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In the December issue of Desert Companion, our year-in-review package contained several micro-essays by staff and contributors that attempt to pin down the essential characteristics of the year we're about to close the books on. That effort continues below:

 

2018 was the year we decided: Let’s just close the book on this one, shall we? The whole, “Las Vegas is not a real city” thing. Because I’m stuck in traffic on 215 at like 2 in the afternoon, and I’m thinking, “Yeah, we’re a real city now.” I’m not saying it all happened this year, but in 2018 we can look around and see it’s culminated this year. It’s either all here or it’s (likely) on the way. The football stadium. The Stanley Cup finals. The Smith Center. The Springs Preserve. The medical campus. Light rail. Life is Beautiful. A real bookstore. A thriving local restaurant scene. Food halls. Growing, tangible diversity. And, yes, traffic. So, we’re a real city, folks. Our job from here is to make a better city. T.R. Witcher

2018 was the year when dining at innovative, locally owned neighborhood eateries finally caught on. From the Arts District with the likes of Esther's Kitchen and Makers & Finders, to Henderson with Prosecco and Boteco, Southern Nevadans are breaking bread at a new breed of restaurants where quality ingredients and ambitious menus are front and forward. Add in other new arrivals such us Mordeo, Pizzeria Monzú, and Cured & Whey, it looks like Las Vegans have a new appetite for eating locally. Greg Thilmont

2018 was the year Doyle Brunson folded ’em. In a World Series of Poker that thrilled vicarious degenerates up and down the city, a bitter note came from legend Doyle Brunson, who announced the $10,000 deuce-to-seven lowball championship would be the last event in a World Series career that reaches back to first one in 1970. He’s the last of the old-school titans, with a lineage that can trace back through Benny Binion, Johnny Moss, Nick “The Greek” Dandalos, and Arnold Rothstein. Bruson isn’t hanging it up entirely. He’s still playing the cash games. But tournament poker without Brunson is baseball without Babe Ruth. Still there, but the romance is shot. Jason Scavone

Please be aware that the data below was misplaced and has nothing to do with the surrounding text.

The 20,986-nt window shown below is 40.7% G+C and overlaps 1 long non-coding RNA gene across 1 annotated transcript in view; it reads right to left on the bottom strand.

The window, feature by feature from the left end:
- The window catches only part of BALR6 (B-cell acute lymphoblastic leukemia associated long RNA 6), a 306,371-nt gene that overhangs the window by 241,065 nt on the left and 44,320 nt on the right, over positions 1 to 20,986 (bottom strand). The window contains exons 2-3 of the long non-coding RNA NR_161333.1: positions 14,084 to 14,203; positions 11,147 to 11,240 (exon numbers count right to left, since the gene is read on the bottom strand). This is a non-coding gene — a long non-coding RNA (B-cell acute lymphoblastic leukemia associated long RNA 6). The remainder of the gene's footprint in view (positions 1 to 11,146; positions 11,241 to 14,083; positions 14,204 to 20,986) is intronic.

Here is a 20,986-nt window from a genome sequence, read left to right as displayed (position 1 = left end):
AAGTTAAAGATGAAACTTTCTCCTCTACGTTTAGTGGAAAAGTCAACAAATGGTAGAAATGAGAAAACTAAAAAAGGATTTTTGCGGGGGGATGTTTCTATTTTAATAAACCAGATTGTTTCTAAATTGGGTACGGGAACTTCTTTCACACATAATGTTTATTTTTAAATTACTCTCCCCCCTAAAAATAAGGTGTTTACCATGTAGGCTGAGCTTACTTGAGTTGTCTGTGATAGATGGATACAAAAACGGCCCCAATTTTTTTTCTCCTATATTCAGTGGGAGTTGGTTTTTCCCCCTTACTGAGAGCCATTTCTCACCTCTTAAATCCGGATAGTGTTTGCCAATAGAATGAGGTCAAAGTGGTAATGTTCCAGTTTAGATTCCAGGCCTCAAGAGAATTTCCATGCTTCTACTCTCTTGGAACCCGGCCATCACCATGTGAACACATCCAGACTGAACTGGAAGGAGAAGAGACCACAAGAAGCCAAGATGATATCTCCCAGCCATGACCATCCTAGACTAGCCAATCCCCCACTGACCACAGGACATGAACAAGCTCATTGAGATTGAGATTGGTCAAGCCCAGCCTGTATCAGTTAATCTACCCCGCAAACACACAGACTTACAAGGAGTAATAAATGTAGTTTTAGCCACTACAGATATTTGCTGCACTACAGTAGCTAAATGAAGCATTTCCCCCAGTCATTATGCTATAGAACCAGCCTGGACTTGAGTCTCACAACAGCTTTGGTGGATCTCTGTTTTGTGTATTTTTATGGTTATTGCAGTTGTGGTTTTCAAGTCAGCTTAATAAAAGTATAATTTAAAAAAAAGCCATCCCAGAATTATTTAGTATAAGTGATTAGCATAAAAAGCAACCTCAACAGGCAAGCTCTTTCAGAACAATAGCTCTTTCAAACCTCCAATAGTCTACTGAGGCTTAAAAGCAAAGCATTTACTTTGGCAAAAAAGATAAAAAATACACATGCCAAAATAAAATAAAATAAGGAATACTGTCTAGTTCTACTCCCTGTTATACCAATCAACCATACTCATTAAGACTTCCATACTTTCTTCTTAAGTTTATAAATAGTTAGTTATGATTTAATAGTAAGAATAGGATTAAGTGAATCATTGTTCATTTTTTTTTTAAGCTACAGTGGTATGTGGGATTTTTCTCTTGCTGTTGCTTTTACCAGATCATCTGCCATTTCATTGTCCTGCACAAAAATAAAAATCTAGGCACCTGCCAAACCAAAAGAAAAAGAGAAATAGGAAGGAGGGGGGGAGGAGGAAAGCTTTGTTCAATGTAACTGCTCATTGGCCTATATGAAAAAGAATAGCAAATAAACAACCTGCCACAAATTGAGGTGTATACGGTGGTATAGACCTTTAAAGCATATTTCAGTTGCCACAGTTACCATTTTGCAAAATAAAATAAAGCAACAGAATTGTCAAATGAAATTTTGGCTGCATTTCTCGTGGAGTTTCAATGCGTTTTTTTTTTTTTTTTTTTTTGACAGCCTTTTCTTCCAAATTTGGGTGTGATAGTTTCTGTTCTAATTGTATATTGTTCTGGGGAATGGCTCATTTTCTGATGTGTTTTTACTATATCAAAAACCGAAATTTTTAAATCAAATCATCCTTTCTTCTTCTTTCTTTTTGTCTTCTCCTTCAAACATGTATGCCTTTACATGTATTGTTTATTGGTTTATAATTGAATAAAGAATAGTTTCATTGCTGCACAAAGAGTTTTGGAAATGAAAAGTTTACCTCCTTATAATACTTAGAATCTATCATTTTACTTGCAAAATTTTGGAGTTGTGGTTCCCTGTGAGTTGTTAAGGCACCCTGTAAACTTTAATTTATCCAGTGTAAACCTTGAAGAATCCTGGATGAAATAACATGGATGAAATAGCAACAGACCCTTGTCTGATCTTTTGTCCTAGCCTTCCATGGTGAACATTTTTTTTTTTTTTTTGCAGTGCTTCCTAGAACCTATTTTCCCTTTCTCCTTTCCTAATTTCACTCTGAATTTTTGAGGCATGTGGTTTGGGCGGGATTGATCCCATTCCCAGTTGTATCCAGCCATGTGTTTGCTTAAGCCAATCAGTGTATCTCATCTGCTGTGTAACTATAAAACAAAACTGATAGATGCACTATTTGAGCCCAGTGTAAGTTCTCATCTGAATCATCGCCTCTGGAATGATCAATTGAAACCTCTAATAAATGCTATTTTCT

2018 was the year we forgot about the October 1 shooting. Oh, we memorialized, processed, and reunited — maybe even reckoned with some idea of evil. But we forgot about October 1 in the sense of failing to seize a moral mandate to talk about local solutions to gun violence. Who starts that conversation? Who leads it? The Legislature, the Clark County Commission, Metro, the Gaming Commission, community activists? I don’t know, but all I’ve heard is silence. Perhaps it’s because the massacre happened in that otherworld neverwhere of the Strip, or perhaps it’s collective resignation to accepting mass shootings not as a preventable public-health crisis, but as a grim new weather phenomenon beyond our control. Andrew Kiraly

2018 was the year everything felt politicized, thanks largely to an apocalyptic midterm and a social media that consequently fumigated us with hate memes, smack talk, truth-torquing ads, and, of course, tweets, tweets, TWEETS. You couldn’t get away from it. Having dinner? Drinks? Out shopping? No matter; politics was a maddening tinnitus, always in your ear. Politically contrary friends and family got blocked, tuned out, and pitied. At least the election relieved (a little of) the pressure. Whether it solved anything is a question for next year. Nevada blue-waved like crazy and elected the dead pimp. (You’re welcome, nation’s headline writers!) Taken together, I’m not sure those are indications of clarity; lemme ask Twitter and get back to you. “America is the brave way to take a beating,” the poet Josh Bell once observed. I’m gonna tag that on Baby New Year’s diaper as a reminder to 2019 to take it easy on us. Scott Dickensheets

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